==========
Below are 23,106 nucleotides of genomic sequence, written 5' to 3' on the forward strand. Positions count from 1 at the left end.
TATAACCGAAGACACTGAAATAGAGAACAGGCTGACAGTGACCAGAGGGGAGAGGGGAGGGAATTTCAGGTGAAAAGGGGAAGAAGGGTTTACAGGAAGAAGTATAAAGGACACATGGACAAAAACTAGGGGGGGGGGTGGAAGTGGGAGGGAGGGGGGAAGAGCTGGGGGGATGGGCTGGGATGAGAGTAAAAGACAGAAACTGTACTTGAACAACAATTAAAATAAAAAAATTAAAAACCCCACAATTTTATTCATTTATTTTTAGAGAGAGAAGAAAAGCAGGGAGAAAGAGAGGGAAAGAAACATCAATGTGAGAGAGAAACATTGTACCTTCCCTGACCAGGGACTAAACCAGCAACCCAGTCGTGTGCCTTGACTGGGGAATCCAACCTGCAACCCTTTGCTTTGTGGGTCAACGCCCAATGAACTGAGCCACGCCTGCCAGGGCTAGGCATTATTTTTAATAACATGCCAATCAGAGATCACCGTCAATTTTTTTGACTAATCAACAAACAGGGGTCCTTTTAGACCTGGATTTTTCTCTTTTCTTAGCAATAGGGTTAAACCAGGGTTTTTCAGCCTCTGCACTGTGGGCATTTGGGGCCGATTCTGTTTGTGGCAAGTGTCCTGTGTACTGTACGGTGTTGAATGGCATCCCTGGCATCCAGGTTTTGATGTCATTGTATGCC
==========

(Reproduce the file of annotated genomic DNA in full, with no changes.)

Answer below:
Below are 23,106 nucleotides of genomic sequence, written 5' to 3' on the forward strand. Positions count from 1 at the left end.
TATAACCGAAGACACTGAAATAGAGAACAGGCTGACAGTGACCAGAGGGGAGAGGGGAGGGAATTTCAGGTGAAAAGGGGAAGAAGGGTTTACAGGAAGAAGTATAAAGGACACATGGACAAAAACTAGGGGGGGGGGTGGAAGTGGGAGGGAGGGGGGAAGAGCTGGGGGGATGGGCTGGGATGAGAGTAAAAGACAGAAACTGTACTTGAACAACAATTAAAATAAAAAAATTAAAAACCCCACAATTTTATTCATTTATTTTTAGAGAGAGAAGAAAAGCAGGGAGAAAGAGAGGGAAAGAAACATCAATGTGAGAGAGAAACATTGTACCTTCCCTGACCAGGGACTAAACCAGCAACCCAGTCGTGTGCCTTGACTGGGGAATCCAACCTGCAACCCTTTGCTTTGTGGGTCAACGCCCAATGAACTGAGCCACGCCTGCCAGGGCTAGGCATTATTTTTAATAACATGCCAATCAGAGATCACCGTCAATTTTTTTGACTAATCAACAAACAGGGGTCCTTTTAGACCTGGATTTTTCTCTTTTCTTAGCAATAGGGTTAAACCAGGGTTTTTCAGCCTCTGCACTGTGGGCATTTGGGGCCGATTCTGTTTGTGGCAAGTGTCCTGTGTACTGTACGGTGTTGAATGGCATCCCTGGCATCCAGGTTTTGATGTCATTGTATGCC